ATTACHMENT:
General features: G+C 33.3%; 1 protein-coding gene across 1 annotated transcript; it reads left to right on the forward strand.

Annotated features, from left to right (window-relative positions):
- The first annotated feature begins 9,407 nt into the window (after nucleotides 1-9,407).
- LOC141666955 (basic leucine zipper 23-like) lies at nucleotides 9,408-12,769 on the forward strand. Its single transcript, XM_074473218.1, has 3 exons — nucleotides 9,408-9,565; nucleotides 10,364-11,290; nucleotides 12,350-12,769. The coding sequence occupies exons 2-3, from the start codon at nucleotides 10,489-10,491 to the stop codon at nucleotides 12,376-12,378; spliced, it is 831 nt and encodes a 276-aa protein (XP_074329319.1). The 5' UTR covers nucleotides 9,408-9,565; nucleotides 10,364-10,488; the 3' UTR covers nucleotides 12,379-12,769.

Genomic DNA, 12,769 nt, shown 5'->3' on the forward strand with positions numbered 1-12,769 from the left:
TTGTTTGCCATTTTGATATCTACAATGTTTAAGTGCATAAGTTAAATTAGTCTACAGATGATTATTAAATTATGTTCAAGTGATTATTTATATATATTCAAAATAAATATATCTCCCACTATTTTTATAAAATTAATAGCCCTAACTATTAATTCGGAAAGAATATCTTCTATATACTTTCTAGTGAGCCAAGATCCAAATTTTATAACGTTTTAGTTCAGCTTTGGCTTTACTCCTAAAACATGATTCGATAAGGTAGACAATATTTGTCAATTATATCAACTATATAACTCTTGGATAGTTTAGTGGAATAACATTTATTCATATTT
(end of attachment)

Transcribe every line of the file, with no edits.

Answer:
General features: G+C 33.3%; 1 protein-coding gene across 1 annotated transcript; it reads left to right on the forward strand.

Annotated features, from left to right (window-relative positions):
- The first annotated feature begins 9,407 nt into the window (after nucleotides 1-9,407).
- LOC141666955 (basic leucine zipper 23-like) lies at nucleotides 9,408-12,769 on the forward strand. Its single transcript, XM_074473218.1, has 3 exons — nucleotides 9,408-9,565; nucleotides 10,364-11,290; nucleotides 12,350-12,769. The coding sequence occupies exons 2-3, from the start codon at nucleotides 10,489-10,491 to the stop codon at nucleotides 12,376-12,378; spliced, it is 831 nt and encodes a 276-aa protein (XP_074329319.1). The 5' UTR covers nucleotides 9,408-9,565; nucleotides 10,364-10,488; the 3' UTR covers nucleotides 12,379-12,769.

Genomic DNA, 12,769 nt, shown 5'->3' on the forward strand with positions numbered 1-12,769 from the left:
TTGTTTGCCATTTTGATATCTACAATGTTTAAGTGCATAAGTTAAATTAGTCTACAGATGATTATTAAATTATGTTCAAGTGATTATTTATATATATTCAAAATAAATATATCTCCCACTATTTTTATAAAATTAATAGCCCTAACTATTAATTCGGAAAGAATATCTTCTATATACTTTCTAGTGAGCCAAGATCCAAATTTTATAACGTTTTAGTTCAGCTTTGGCTTTACTCCTAAAACATGATTCGATAAGGTAGACAATATTTGTCAATTATATCAACTATATAACTCTTGGATAGTTTAGTGGAATAACATTTATTCATATTT